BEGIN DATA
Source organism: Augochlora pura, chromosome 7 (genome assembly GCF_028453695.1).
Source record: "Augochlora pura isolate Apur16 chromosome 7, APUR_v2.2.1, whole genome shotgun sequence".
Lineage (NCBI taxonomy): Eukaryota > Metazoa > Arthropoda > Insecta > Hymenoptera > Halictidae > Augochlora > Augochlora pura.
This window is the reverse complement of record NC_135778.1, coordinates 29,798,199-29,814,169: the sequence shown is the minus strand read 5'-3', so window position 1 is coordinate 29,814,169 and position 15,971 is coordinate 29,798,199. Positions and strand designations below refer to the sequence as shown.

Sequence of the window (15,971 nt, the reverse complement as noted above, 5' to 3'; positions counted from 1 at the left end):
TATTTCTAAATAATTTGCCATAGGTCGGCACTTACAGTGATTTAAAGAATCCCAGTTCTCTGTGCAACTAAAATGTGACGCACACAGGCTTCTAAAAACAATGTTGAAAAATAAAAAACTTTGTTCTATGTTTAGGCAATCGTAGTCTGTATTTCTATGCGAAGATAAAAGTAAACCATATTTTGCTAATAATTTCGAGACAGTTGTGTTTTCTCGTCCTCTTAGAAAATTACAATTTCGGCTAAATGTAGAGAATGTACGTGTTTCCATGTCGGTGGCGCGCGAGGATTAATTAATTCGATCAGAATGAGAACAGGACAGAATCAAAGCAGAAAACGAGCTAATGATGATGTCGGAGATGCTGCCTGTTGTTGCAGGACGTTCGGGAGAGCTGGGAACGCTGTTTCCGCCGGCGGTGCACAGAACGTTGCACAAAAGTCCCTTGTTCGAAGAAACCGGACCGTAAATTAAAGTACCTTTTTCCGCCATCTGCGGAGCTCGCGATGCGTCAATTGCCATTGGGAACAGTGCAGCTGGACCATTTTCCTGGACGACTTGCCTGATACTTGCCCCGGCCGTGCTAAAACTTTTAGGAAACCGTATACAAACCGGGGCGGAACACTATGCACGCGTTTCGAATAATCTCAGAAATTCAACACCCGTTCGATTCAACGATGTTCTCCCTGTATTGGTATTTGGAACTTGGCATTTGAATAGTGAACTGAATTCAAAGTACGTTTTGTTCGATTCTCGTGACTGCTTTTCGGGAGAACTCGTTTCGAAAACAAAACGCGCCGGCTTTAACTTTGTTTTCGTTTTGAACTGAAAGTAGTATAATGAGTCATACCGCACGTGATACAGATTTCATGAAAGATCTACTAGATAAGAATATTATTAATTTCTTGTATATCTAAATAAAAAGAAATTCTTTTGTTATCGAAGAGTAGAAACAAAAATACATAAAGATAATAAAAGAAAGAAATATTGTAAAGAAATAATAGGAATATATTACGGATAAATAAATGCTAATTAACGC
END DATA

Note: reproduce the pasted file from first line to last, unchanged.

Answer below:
Source organism: Augochlora pura, chromosome 7 (genome assembly GCF_028453695.1).
Source record: "Augochlora pura isolate Apur16 chromosome 7, APUR_v2.2.1, whole genome shotgun sequence".
Lineage (NCBI taxonomy): Eukaryota > Metazoa > Arthropoda > Insecta > Hymenoptera > Halictidae > Augochlora > Augochlora pura.
This window is the reverse complement of record NC_135778.1, coordinates 29,798,199-29,814,169: the sequence shown is the minus strand read 5'-3', so window position 1 is coordinate 29,814,169 and position 15,971 is coordinate 29,798,199. Positions and strand designations below refer to the sequence as shown.

Sequence of the window (15,971 nt, the reverse complement as noted above, 5' to 3'; positions counted from 1 at the left end):
TATTTCTAAATAATTTGCCATAGGTCGGCACTTACAGTGATTTAAAGAATCCCAGTTCTCTGTGCAACTAAAATGTGACGCACACAGGCTTCTAAAAACAATGTTGAAAAATAAAAAACTTTGTTCTATGTTTAGGCAATCGTAGTCTGTATTTCTATGCGAAGATAAAAGTAAACCATATTTTGCTAATAATTTCGAGACAGTTGTGTTTTCTCGTCCTCTTAGAAAATTACAATTTCGGCTAAATGTAGAGAATGTACGTGTTTCCATGTCGGTGGCGCGCGAGGATTAATTAATTCGATCAGAATGAGAACAGGACAGAATCAAAGCAGAAAACGAGCTAATGATGATGTCGGAGATGCTGCCTGTTGTTGCAGGACGTTCGGGAGAGCTGGGAACGCTGTTTCCGCCGGCGGTGCACAGAACGTTGCACAAAAGTCCCTTGTTCGAAGAAACCGGACCGTAAATTAAAGTACCTTTTTCCGCCATCTGCGGAGCTCGCGATGCGTCAATTGCCATTGGGAACAGTGCAGCTGGACCATTTTCCTGGACGACTTGCCTGATACTTGCCCCGGCCGTGCTAAAACTTTTAGGAAACCGTATACAAACCGGGGCGGAACACTATGCACGCGTTTCGAATAATCTCAGAAATTCAACACCCGTTCGATTCAACGATGTTCTCCCTGTATTGGTATTTGGAACTTGGCATTTGAATAGTGAACTGAATTCAAAGTACGTTTTGTTCGATTCTCGTGACTGCTTTTCGGGAGAACTCGTTTCGAAAACAAAACGCGCCGGCTTTAACTTTGTTTTCGTTTTGAACTGAAAGTAGTATAATGAGTCATACCGCACGTGATACAGATTTCATGAAAGATCTACTAGATAAGAATATTATTAATTTCTTGTATATCTAAATAAAAAGAAATTCTTTTGTTATCGAAGAGTAGAAACAAAAATACATAAAGATAATAAAAGAAAGAAATATTGTAAAGAAATAATAGGAATATATTACGGATAAATAAATGCTAATTAACGC